Dr. Ian Lorimer; Senior Scientist/Associate Professor, Centre for Cancer Therapeutics, Ottawa Hospital Research Institute
Project Title: “Targeting Glioblastoma tumour initiating cells via inhibition of fatty acid synthase”
Glioblastoma is a very aggressive form of adult brain tumour. In spite of treatment with surgery, radiation and chemotherapy, patients typically do not live much longer than one year. Within Glioblastoma tumours, some of the cancer cells have properties of more mature cells in the brain, while a subset of cells more closely resemble neural stem cells.
These gllioblastoma stem-like cells appear to be the cell type that is resistant to radiation and chemotherapy treatments. A recent paper has shown that normal neural stem cells in the brain have to synthesize their own fats in order to proliferate. This is markedly different from most other cell types, which can readily obtain fats from the circulation.
We wish to test the hypothesis that glioblastoma stem-like cells also have this requirement, and that they can be eradicated with drugs that target enzymes involved in the synthesis of fats inside these cells. We will test this strategy using glioblastoma stem-like cells that have been isolated from patients and implanted in the brain of mice.
Progress Report 2015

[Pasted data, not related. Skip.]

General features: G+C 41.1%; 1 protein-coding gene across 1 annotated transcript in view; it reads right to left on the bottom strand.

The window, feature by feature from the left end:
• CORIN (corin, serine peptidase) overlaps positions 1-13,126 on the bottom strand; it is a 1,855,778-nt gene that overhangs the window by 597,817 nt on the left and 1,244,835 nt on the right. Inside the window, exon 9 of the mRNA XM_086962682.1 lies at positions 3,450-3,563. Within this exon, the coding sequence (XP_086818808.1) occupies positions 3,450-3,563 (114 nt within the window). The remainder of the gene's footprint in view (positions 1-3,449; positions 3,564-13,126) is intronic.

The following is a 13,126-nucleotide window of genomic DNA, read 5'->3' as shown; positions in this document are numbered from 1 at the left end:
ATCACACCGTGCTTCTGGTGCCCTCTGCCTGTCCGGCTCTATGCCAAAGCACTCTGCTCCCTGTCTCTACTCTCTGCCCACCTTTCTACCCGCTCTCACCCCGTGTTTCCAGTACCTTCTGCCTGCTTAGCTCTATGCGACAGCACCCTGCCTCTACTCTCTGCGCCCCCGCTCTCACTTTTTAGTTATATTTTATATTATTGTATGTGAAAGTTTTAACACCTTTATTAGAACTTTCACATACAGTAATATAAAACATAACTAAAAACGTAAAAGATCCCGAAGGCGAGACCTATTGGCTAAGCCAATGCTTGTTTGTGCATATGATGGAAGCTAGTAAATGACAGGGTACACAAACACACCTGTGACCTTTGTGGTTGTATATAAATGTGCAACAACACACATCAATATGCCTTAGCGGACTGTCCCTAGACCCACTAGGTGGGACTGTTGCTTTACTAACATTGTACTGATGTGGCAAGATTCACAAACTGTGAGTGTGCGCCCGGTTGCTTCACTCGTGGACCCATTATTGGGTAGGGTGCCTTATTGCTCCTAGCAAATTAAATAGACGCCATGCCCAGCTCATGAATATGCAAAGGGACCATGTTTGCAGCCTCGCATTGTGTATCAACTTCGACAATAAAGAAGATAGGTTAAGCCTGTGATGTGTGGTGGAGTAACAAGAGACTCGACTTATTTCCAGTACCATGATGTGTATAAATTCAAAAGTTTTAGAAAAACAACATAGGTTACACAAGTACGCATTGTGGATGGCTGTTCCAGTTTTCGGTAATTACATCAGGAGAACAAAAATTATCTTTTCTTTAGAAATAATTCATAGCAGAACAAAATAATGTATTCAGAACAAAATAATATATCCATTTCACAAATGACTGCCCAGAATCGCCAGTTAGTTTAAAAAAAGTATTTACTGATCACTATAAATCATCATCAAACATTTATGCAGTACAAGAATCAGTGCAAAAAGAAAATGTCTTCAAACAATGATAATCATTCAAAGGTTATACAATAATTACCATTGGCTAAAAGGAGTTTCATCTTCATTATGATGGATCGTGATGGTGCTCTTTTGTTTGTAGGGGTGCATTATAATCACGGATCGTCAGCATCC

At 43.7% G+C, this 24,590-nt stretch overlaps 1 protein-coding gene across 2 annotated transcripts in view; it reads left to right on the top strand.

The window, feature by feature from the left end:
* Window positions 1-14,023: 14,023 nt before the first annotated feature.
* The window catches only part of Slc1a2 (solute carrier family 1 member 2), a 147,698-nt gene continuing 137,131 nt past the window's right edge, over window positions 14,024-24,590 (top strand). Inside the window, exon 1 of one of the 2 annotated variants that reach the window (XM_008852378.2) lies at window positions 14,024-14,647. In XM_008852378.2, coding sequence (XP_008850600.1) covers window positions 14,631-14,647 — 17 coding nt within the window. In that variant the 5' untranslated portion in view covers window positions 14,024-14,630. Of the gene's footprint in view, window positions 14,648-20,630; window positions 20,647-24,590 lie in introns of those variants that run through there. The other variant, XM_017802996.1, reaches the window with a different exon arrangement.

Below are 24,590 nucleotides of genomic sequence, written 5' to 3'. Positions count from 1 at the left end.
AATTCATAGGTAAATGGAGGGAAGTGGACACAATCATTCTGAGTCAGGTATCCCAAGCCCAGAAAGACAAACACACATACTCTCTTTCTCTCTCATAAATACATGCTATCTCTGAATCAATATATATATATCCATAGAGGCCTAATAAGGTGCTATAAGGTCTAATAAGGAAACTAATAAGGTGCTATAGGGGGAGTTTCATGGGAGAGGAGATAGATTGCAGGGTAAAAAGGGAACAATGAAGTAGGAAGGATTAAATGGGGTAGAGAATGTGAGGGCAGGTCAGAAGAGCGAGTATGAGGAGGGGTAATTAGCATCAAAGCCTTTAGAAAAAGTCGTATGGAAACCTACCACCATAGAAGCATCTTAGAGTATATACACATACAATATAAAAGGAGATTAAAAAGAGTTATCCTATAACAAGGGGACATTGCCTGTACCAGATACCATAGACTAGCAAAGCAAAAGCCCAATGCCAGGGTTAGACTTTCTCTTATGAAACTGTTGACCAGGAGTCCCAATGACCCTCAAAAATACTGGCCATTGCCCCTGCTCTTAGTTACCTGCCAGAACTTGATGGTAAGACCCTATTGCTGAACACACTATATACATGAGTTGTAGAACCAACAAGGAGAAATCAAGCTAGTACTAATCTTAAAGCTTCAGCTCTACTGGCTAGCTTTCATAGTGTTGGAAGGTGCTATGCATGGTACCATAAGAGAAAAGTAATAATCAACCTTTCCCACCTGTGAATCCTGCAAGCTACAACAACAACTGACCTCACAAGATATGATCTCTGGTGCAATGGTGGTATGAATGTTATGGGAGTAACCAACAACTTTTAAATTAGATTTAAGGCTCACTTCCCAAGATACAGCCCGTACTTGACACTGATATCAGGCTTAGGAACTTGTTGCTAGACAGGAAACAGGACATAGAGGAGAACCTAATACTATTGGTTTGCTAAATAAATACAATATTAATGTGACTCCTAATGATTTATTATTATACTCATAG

This proposal was based on literature showing that neural stem cells were uniquely dependent on endogenous fatty acid synthesis for their proliferation. As glioblastoma tumour initiating cells have neural stem cell-like properties, we hypothesized that they might also exhibit this dependency. This was supported by cell culture studies with a fatty acid synthase inhibitor drug, which was cytotoxic to glioblastoma tumour initiating cells isolated from multiple patients. We tested a fatty acid synthase inhibitor drug, C75, for activity against glioblastoma in mice. We first determined a maximum tolerated dose for this drug in immunocompromised mice. Mice treated with this drug exhibited a very rapid weight loss with this drug due to fluid loss, which was unexpected. Working with the maximum tolerated dose we did not find efficacy for this drug when we tested it in immunocompromised mice that had had human glioblastoma tumour initiating cells implanted intracerebrally. This is likely due to an inability to achieve sufficiently high drug levels in the brain due to the systemic toxicities seen with the drug. We are carrying out further work to validate fatty acid synthase as a drug target in glioblastoma to provide a strong basis for the development of new drugs with greater activity in the central nervous system.